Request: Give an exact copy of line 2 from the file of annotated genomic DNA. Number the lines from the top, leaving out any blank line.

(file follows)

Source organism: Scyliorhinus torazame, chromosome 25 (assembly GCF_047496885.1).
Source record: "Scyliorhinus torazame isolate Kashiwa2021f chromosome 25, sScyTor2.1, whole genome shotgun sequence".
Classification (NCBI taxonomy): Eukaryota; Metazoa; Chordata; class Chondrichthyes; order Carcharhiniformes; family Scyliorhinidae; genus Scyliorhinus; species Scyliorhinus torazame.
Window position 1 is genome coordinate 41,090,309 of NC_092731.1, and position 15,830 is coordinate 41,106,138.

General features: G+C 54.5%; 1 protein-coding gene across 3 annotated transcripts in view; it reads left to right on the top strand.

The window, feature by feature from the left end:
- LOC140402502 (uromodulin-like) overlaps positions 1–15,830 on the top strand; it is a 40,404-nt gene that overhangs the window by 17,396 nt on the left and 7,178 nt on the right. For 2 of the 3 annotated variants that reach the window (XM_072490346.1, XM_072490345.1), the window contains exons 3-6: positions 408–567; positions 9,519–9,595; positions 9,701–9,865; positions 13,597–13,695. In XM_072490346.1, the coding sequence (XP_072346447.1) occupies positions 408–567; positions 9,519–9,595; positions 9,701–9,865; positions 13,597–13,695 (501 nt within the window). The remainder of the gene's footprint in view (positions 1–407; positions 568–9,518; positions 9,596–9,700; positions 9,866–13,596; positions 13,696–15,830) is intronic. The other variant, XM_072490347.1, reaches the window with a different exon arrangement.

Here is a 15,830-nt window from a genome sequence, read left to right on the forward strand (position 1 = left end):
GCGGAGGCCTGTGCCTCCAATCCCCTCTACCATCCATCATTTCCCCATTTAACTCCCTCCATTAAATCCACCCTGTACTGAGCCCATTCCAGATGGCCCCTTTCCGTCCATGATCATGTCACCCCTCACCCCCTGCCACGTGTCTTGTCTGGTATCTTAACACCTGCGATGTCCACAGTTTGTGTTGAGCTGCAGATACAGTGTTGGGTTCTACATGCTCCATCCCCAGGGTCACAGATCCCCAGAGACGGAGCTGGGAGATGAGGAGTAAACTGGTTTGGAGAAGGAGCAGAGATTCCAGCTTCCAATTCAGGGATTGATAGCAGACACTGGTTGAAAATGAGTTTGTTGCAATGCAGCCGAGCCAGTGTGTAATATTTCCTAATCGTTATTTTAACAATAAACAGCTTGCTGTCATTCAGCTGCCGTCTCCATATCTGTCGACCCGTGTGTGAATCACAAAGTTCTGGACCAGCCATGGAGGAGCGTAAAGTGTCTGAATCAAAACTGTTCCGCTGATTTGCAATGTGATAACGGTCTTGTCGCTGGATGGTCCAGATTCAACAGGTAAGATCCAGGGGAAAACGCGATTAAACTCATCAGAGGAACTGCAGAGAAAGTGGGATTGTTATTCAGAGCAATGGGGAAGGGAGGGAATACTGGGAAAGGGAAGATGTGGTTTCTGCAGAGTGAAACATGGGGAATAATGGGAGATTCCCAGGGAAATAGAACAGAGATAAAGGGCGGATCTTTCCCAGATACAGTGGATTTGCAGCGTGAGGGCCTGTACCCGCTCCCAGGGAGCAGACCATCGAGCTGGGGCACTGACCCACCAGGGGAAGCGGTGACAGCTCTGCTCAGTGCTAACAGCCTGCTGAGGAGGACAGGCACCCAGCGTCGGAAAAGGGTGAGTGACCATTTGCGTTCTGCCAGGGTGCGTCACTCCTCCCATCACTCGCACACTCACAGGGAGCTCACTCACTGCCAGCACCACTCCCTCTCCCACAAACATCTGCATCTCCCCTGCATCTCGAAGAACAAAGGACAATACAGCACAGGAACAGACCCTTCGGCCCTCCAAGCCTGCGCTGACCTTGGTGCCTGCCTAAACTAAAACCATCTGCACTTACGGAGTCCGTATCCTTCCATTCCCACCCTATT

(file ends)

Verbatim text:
Source record: "Scyliorhinus torazame isolate Kashiwa2021f chromosome 25, sScyTor2.1, whole genome shotgun sequence".